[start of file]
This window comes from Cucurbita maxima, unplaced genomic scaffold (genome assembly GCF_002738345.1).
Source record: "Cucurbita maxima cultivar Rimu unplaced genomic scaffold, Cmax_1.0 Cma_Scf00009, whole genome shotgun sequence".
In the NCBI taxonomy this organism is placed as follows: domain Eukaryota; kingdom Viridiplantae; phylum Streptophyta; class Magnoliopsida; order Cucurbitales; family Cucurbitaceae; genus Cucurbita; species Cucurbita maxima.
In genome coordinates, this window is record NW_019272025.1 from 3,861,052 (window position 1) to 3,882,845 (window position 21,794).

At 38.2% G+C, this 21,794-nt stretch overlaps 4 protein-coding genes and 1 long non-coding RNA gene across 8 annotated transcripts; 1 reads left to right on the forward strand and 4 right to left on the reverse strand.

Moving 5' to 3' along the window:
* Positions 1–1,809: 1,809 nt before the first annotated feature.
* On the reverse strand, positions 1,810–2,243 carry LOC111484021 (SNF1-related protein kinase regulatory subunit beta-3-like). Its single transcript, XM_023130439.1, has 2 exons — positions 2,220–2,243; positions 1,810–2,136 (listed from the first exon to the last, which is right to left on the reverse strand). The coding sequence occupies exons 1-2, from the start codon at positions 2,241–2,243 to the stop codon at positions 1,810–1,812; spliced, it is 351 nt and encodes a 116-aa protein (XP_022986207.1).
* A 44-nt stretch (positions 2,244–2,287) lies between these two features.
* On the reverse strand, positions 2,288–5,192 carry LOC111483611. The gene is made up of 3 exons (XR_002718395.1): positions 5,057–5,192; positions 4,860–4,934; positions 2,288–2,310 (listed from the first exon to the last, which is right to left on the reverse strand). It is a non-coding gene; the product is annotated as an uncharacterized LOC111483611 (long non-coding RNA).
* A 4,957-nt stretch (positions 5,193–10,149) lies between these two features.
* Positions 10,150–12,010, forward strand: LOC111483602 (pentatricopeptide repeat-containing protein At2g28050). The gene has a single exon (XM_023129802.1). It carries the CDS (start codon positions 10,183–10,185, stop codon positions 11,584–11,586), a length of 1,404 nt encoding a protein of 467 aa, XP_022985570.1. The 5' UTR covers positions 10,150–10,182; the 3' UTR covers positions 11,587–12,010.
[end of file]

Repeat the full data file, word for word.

This window comes from Cucurbita maxima, unplaced genomic scaffold (genome assembly GCF_002738345.1).
Source record: "Cucurbita maxima cultivar Rimu unplaced genomic scaffold, Cmax_1.0 Cma_Scf00009, whole genome shotgun sequence".
In the NCBI taxonomy this organism is placed as follows: domain Eukaryota; kingdom Viridiplantae; phylum Streptophyta; class Magnoliopsida; order Cucurbitales; family Cucurbitaceae; genus Cucurbita; species Cucurbita maxima.
In genome coordinates, this window is record NW_019272025.1 from 3,861,052 (window position 1) to 3,882,845 (window position 21,794).

At 38.2% G+C, this 21,794-nt stretch overlaps 4 protein-coding genes and 1 long non-coding RNA gene across 8 annotated transcripts; 1 reads left to right on the forward strand and 4 right to left on the reverse strand.

Moving 5' to 3' along the window:
* Positions 1–1,809: 1,809 nt before the first annotated feature.
* On the reverse strand, positions 1,810–2,243 carry LOC111484021 (SNF1-related protein kinase regulatory subunit beta-3-like). Its single transcript, XM_023130439.1, has 2 exons — positions 2,220–2,243; positions 1,810–2,136 (listed from the first exon to the last, which is right to left on the reverse strand). The coding sequence occupies exons 1-2, from the start codon at positions 2,241–2,243 to the stop codon at positions 1,810–1,812; spliced, it is 351 nt and encodes a 116-aa protein (XP_022986207.1).
* A 44-nt stretch (positions 2,244–2,287) lies between these two features.
* On the reverse strand, positions 2,288–5,192 carry LOC111483611. The gene is made up of 3 exons (XR_002718395.1): positions 5,057–5,192; positions 4,860–4,934; positions 2,288–2,310 (listed from the first exon to the last, which is right to left on the reverse strand). It is a non-coding gene; the product is annotated as an uncharacterized LOC111483611 (long non-coding RNA).
* A 4,957-nt stretch (positions 5,193–10,149) lies between these two features.
* Positions 10,150–12,010, forward strand: LOC111483602 (pentatricopeptide repeat-containing protein At2g28050). The gene has a single exon (XM_023129802.1). It carries the CDS (start codon positions 10,183–10,185, stop codon positions 11,584–11,586), a length of 1,404 nt encoding a protein of 467 aa, XP_022985570.1. The 5' UTR covers positions 10,150–10,182; the 3' UTR covers positions 11,587–12,010.